When employees give their notice, it should be easy for you as the G Suite admin to remove their access to critical files without losing any data. Google documentation may not make it seem that way, so read on to learn the important steps for deprovisioning G Suite users and how to ensure against data loss of critical sales information, financial reports, and IP files in the process.
Before You Delete a G Suite User
Especially if an employee leaves abruptly, your first inclination may be to delete their access immediately to prevent damage to company data. However without a G Suite backup in place, deleting the owner of a file in G Suite will also delete their files.
So what should you do before you delete a G Suite user account?
Safeguard all of your organization’s files
1. Change the user’s password to prevent unauthorized access (whether they are trustworthy or not, it’s a good data security practice)
2. Back up the user’s data
Google Drive has limited features to keep your data safe (as long as you’re a paid G Suite user) in the case of accidental file deletion or damage to a Google server. But deleting a user’s account deletes all of the files and data that user owned, even when you have an enterprise subscription to G Suite.
Here’s a list of business data you cannot recover in G Suite (straight from the horse’s mouth):
- You can’t restore files from a user’s trash.
- You can’t get the folder structure back. Users could be searching through files for days looking for one report.
- You lose brand accounts, YouTube channels, and other assets owned by the deleted user.
- Websites made by the deleted user with New Sites disappear
- Deleted user’s Google Vault data is permanently deleted after 30 days
- You lose access to any files that were permanently deleted more than 25 days ago
Google Drive is not a backup solution and even Google Vault can’t be treated as a true G Suite backup product. Even though Google secures your organization’s data against multiple threats, including complete annihilation of a Google server, they cannot secure your data from insider threats including accidental deletion. Sure, you can restore a file, but if a folder containing thousands of files is restored you will have to spend the time to sort them all out again.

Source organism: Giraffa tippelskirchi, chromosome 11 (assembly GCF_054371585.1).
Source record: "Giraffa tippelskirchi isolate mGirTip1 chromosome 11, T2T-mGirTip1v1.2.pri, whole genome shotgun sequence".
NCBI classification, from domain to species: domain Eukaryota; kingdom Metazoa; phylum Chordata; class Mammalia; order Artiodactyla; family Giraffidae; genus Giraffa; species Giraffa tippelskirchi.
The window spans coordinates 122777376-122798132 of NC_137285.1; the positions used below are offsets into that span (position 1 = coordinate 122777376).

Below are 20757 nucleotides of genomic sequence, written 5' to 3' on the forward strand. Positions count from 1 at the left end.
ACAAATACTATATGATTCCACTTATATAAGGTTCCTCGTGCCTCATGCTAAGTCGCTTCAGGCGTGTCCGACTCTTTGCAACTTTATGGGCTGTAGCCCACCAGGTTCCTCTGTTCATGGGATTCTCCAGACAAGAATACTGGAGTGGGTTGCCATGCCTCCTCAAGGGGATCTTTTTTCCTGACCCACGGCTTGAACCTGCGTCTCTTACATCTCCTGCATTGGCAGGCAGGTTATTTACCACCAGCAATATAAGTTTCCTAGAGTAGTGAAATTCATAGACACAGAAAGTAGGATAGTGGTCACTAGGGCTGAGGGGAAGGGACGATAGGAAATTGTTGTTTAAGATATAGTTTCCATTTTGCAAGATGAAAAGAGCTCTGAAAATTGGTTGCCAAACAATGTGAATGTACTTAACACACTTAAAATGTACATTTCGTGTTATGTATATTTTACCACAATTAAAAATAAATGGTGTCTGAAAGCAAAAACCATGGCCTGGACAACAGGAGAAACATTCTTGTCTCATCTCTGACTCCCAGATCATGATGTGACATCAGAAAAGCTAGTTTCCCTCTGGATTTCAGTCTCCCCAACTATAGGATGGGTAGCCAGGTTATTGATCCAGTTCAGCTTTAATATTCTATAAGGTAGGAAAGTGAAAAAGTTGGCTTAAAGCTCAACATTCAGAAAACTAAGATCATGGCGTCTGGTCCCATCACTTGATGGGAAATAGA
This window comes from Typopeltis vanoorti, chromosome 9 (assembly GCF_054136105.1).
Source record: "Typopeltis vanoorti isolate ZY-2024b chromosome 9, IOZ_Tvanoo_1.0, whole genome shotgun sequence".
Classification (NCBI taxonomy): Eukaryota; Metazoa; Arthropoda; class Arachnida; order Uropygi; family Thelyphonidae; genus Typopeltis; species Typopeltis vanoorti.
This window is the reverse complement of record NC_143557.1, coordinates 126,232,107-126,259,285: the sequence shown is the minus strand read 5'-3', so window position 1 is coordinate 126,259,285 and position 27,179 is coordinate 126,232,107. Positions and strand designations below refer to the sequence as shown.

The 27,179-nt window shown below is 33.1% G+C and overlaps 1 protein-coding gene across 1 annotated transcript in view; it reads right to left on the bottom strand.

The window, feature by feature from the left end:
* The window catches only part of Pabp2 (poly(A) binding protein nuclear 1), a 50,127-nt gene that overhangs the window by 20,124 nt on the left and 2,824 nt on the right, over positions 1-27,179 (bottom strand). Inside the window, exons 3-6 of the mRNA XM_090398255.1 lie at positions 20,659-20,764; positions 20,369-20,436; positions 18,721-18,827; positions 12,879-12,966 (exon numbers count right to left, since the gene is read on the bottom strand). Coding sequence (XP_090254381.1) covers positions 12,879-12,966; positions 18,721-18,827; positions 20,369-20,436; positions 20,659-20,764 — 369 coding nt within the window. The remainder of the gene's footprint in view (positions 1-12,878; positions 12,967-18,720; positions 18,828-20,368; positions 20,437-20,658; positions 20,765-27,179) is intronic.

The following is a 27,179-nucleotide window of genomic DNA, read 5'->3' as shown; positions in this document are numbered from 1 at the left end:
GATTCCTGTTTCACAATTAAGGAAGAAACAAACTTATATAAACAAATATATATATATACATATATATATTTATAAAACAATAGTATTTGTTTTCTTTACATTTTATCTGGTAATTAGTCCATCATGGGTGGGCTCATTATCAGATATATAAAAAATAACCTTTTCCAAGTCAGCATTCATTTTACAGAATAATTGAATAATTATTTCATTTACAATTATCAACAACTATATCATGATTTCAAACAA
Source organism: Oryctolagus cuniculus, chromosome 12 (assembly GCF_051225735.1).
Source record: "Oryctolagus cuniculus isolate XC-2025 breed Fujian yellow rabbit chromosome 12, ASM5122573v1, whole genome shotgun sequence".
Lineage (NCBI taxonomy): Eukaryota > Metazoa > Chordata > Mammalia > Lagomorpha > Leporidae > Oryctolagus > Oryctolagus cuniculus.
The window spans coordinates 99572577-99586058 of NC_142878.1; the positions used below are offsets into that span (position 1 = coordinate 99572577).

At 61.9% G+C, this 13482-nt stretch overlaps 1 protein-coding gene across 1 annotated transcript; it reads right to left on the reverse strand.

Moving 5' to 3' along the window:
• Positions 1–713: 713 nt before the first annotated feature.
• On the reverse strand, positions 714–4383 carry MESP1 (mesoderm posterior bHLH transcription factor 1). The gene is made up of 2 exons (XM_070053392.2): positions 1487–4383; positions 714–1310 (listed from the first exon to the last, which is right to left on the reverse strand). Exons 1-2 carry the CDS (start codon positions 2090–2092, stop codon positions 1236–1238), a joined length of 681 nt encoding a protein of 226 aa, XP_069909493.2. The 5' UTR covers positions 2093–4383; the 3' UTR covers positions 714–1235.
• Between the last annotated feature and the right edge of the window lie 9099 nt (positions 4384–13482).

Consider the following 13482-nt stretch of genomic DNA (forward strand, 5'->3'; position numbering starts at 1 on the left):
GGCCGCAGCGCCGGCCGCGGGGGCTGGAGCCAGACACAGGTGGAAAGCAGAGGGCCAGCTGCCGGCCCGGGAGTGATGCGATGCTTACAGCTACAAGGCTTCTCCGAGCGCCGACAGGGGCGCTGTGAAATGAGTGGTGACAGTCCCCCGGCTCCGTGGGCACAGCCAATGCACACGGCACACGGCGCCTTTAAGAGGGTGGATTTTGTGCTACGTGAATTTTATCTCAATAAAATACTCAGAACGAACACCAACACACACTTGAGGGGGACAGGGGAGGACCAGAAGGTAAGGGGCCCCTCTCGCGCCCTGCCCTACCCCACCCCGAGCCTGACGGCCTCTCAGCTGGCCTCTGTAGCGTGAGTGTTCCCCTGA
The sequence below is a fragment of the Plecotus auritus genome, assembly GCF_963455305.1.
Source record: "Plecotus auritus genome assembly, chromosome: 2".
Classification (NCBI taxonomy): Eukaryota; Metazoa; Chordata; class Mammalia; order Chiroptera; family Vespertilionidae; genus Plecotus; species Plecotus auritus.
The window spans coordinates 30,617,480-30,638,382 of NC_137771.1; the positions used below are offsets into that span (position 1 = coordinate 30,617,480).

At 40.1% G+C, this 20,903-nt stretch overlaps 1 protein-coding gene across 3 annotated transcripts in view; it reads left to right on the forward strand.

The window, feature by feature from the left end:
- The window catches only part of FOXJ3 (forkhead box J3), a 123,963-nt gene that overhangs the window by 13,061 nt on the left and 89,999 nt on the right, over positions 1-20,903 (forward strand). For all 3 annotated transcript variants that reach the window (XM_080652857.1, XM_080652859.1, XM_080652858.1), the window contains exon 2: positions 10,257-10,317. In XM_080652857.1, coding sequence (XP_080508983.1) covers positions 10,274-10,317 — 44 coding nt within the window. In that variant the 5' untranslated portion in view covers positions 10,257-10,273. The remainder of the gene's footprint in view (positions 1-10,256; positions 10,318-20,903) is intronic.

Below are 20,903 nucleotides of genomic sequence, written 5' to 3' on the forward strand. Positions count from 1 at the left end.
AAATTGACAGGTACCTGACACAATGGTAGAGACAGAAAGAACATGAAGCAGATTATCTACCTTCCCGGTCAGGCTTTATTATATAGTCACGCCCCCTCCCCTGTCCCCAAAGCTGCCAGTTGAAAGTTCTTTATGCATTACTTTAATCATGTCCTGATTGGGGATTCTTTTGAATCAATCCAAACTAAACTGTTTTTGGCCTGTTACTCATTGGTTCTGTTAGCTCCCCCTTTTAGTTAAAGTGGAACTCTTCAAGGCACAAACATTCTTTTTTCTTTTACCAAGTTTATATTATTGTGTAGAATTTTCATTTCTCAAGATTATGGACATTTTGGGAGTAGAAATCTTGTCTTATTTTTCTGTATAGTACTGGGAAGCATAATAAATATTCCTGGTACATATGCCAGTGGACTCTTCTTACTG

Ensure business continuity
Who will access the deleted user’s files?
There are benefits to storing files in Team Drive vs. My Drive. One of those benefits is that files do not disappear or get lost as easily when you remove a user.
While storing data on a Team Drive solves a data accessibility issue, giving more users access to a file complicates data security and integrity. Protect Team Drive data with G Suite backup so you can maintain control of your data.
Who will manage the emails, events, and other G Suite data from a deprovisioned user?
Files aren’t the only concern. You will need to appoint a person (or people) to handle calendar events, emails, G Suite contacts, and Groups.
Once you’ve gotten all the ducks in a row, it’s time to remove your G Suite user.
Steps to Remove a G Suite User
(You can read some of these steps on Google’s article “Delete a user from your organization.”)
1. Turn on Your G Suite Admin Permissions
2. Go to users and click on the More button (it looks like a sideways ellipses)
3. Check the boxes that say you understand the implications that come with deleting a user account
4. Transfer account ownership to another user (only super admins have these privileges)
5. Click on delete user and delete from Gmail contacts list if you need.
If you accidentally delete a user, you have 20 days to restore it.
How to Make it Easier on Yourself Next Time – Get G Suite Backup
Team members leave for a variety of reasons with more or less warning. You should be prepared for quickly changing access without deleting files or losing critical company information for good.
Use Backupify’s third-party backup product for G Suite to be certain your files are there when you need them, safe from ransomware and accessible to those who need them.